The debate "God is at Schrodinger state" was started by
May 23, 2015, 6:17 pm.
7 people are on the agree side of this discussion, while 8 people are on the disagree side.
People are starting to choose their side.
It looks like most people are against to this statement.
WordSpeller posted 1 argument, PsychDave posted 2 arguments to the agreers part.
soullesschicken posted 2 arguments, I_Voyager posted 2 arguments to the disagreers part.
WordSpeller, PsychDave, Sosocratese, Amanurl, Geminidebate and 2 visitors agree.
soullesschicken, I_Voyager, toughgamerjerry, action007man and 4 visitors disagree.
Not bad. A bit heavy-handed with foreshadowing occasionally, but I would say it's worth a read.
I wanted to read American Gods on Neil Gaimon's reputation, but I didn't because the premise struck me as cheesy. Was it any good?
If God exists based on belief, then he simultaneously exists (to those who believe) and does not (to those who do not). Neil Gaimon's American Gods used a form of deities based on the belief of their followers and, while they didn't disappear when belief stopped, they ceased to be powerful, and the Iron Druid series (I have forgotten the author but I don't want to tab to search and have the app crash again) is based on a similar mechanic.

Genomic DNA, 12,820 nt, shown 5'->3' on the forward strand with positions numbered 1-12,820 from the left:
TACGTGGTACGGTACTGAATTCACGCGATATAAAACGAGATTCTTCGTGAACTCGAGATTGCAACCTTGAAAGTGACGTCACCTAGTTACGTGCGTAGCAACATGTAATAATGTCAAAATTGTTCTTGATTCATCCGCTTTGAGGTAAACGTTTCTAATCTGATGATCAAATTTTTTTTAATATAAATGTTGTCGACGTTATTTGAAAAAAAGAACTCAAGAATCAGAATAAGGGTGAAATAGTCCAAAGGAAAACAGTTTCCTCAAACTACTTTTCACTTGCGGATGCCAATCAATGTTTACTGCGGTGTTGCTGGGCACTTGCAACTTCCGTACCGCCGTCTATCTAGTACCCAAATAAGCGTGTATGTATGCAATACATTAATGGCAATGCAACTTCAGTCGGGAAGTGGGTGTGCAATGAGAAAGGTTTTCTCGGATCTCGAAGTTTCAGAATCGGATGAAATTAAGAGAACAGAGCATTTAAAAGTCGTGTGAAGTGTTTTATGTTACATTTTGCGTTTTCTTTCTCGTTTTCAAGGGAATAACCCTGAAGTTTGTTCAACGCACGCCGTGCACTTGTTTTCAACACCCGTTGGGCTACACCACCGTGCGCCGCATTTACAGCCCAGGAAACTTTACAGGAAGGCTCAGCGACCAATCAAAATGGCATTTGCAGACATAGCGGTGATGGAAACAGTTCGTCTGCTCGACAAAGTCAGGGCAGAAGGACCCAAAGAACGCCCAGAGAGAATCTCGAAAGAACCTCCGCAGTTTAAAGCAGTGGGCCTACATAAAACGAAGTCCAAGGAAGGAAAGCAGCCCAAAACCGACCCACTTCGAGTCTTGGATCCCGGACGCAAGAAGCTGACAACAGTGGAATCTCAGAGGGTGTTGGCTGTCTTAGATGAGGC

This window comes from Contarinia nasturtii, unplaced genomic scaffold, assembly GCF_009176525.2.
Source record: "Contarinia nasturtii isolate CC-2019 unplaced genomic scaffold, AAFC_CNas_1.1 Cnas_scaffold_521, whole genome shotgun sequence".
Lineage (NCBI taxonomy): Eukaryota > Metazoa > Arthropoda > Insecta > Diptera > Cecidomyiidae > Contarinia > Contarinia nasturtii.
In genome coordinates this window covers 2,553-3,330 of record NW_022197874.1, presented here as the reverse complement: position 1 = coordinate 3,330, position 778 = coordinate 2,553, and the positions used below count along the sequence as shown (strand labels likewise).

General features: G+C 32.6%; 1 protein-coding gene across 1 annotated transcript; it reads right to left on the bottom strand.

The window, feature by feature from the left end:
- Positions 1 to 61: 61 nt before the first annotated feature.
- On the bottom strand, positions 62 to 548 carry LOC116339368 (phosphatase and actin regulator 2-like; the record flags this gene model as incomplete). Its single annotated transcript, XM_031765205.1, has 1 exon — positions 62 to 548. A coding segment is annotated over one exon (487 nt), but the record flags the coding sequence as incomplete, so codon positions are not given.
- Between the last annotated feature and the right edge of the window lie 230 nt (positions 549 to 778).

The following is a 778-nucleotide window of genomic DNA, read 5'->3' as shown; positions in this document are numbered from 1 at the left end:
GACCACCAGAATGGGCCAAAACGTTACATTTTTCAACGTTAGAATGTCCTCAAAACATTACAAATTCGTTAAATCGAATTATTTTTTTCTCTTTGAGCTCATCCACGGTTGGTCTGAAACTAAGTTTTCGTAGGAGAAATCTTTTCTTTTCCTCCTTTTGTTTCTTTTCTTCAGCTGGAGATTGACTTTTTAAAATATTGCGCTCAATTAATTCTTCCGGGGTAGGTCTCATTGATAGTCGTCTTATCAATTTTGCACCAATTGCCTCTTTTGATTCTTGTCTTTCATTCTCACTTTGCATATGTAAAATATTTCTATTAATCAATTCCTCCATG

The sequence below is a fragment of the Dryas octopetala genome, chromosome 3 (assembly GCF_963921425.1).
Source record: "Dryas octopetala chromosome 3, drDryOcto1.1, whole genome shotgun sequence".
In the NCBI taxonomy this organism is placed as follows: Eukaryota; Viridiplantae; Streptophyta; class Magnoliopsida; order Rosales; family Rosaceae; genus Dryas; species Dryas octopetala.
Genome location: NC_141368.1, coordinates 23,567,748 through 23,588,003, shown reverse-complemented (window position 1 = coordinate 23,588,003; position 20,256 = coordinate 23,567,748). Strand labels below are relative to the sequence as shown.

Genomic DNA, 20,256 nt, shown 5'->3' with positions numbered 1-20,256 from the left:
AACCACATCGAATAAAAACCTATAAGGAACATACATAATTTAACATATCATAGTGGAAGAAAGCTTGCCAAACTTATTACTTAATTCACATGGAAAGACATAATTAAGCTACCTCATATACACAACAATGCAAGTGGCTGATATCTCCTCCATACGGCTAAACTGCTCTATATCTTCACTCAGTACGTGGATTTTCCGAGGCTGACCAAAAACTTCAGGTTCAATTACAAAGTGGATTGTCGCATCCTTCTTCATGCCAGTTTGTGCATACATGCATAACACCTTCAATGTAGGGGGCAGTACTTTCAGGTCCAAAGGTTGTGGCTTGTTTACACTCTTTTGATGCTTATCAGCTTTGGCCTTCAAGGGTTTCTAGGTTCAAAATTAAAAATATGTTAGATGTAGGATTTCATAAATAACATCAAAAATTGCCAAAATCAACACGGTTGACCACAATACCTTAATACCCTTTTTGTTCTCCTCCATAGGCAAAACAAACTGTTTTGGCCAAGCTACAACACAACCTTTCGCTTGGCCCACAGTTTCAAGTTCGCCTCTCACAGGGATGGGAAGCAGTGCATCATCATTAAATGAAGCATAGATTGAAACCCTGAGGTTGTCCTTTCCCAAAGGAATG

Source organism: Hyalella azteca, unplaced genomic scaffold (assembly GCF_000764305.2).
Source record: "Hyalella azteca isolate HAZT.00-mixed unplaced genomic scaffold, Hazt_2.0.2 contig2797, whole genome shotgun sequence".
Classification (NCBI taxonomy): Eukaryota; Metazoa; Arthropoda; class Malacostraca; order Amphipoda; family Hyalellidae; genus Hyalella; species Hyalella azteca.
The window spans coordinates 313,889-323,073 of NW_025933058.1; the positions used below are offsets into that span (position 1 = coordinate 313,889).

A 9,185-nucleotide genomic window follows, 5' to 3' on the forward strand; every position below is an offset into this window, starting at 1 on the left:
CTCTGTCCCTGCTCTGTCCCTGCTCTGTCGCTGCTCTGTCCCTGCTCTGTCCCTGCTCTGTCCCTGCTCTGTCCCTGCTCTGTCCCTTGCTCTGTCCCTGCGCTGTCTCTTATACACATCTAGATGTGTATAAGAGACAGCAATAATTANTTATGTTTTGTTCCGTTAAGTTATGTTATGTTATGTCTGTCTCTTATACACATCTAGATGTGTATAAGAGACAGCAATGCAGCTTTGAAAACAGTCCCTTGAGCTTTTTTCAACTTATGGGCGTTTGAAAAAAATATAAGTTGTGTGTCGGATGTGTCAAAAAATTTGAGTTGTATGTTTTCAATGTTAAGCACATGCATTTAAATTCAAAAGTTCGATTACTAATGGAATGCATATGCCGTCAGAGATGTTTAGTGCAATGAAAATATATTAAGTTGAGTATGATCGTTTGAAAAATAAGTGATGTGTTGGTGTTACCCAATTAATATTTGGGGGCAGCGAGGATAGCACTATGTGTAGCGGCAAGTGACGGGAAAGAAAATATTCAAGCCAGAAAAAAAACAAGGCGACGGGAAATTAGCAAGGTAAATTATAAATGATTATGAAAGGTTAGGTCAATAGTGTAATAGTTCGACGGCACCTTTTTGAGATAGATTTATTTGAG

I have always found this an interesting way of looking at deities, since it is the belief in them that makes them real.
What I've never understood about the uncertainty principle was, is the simultaneousness of existence/non-existence a fact of our ignorance of its state, or theoretically what's actually happening with quantized energy?
If it's the former, then god is not in a Schrodinger state. We may as well think of it as being in that state, but factually it is in whichever state it is in. It exists, or it doesn't exist.
Whereas if quantized energy can exist in two states, then maybe. But it's hard to say since we're using quantum mechanics as a metaphor for theological mechanics. Quantum states are relevant to quantized energy.
Since I find myself in a Schrodinger state between "no" and "maybe", but not "yes", I selected "disagree".
Oh OK thanks
It's basically a state of existence and non-existence at the same time
Can someone explain what Schrodinger state is?